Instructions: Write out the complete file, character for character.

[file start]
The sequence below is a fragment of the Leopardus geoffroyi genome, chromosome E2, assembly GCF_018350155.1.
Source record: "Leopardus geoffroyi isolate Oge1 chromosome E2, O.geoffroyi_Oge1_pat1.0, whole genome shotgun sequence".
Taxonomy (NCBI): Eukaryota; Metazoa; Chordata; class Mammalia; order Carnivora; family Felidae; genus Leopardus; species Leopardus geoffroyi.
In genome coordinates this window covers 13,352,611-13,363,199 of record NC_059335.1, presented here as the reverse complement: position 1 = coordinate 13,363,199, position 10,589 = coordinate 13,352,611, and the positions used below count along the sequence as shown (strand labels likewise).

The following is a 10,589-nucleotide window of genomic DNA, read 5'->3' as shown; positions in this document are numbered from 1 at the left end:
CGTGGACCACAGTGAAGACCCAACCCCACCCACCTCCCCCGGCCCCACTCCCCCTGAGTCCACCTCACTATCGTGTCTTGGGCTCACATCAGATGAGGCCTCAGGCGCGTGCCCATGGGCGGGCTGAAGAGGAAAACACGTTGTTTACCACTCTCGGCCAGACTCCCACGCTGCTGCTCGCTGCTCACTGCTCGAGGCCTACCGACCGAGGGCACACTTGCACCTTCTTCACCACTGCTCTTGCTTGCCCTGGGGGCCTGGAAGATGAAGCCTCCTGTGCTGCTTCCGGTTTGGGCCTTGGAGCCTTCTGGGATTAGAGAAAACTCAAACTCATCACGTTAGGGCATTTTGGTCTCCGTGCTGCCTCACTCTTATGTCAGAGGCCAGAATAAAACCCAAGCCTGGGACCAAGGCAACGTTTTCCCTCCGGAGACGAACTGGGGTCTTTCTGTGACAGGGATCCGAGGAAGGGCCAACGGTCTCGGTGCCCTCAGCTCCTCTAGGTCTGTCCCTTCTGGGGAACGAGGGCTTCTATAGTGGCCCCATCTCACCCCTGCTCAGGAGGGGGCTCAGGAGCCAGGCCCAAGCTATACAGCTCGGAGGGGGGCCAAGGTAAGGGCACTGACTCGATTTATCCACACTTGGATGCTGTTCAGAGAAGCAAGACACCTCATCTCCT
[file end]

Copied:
The sequence below is a fragment of the Leopardus geoffroyi genome, chromosome E2, assembly GCF_018350155.1.
Source record: "Leopardus geoffroyi isolate Oge1 chromosome E2, O.geoffroyi_Oge1_pat1.0, whole genome shotgun sequence".
Taxonomy (NCBI): Eukaryota; Metazoa; Chordata; class Mammalia; order Carnivora; family Felidae; genus Leopardus; species Leopardus geoffroyi.
In genome coordinates this window covers 13,352,611-13,363,199 of record NC_059335.1, presented here as the reverse complement: position 1 = coordinate 13,363,199, position 10,589 = coordinate 13,352,611, and the positions used below count along the sequence as shown (strand labels likewise).

The following is a 10,589-nucleotide window of genomic DNA, read 5'->3' as shown; positions in this document are numbered from 1 at the left end:
CGTGGACCACAGTGAAGACCCAACCCCACCCACCTCCCCCGGCCCCACTCCCCCTGAGTCCACCTCACTATCGTGTCTTGGGCTCACATCAGATGAGGCCTCAGGCGCGTGCCCATGGGCGGGCTGAAGAGGAAAACACGTTGTTTACCACTCTCGGCCAGACTCCCACGCTGCTGCTCGCTGCTCACTGCTCGAGGCCTACCGACCGAGGGCACACTTGCACCTTCTTCACCACTGCTCTTGCTTGCCCTGGGGGCCTGGAAGATGAAGCCTCCTGTGCTGCTTCCGGTTTGGGCCTTGGAGCCTTCTGGGATTAGAGAAAACTCAAACTCATCACGTTAGGGCATTTTGGTCTCCGTGCTGCCTCACTCTTATGTCAGAGGCCAGAATAAAACCCAAGCCTGGGACCAAGGCAACGTTTTCCCTCCGGAGACGAACTGGGGTCTTTCTGTGACAGGGATCCGAGGAAGGGCCAACGGTCTCGGTGCCCTCAGCTCCTCTAGGTCTGTCCCTTCTGGGGAACGAGGGCTTCTATAGTGGCCCCATCTCACCCCTGCTCAGGAGGGGGCTCAGGAGCCAGGCCCAAGCTATACAGCTCGGAGGGGGGCCAAGGTAAGGGCACTGACTCGATTTATCCACACTTGGATGCTGTTCAGAGAAGCAAGACACCTCATCTCCT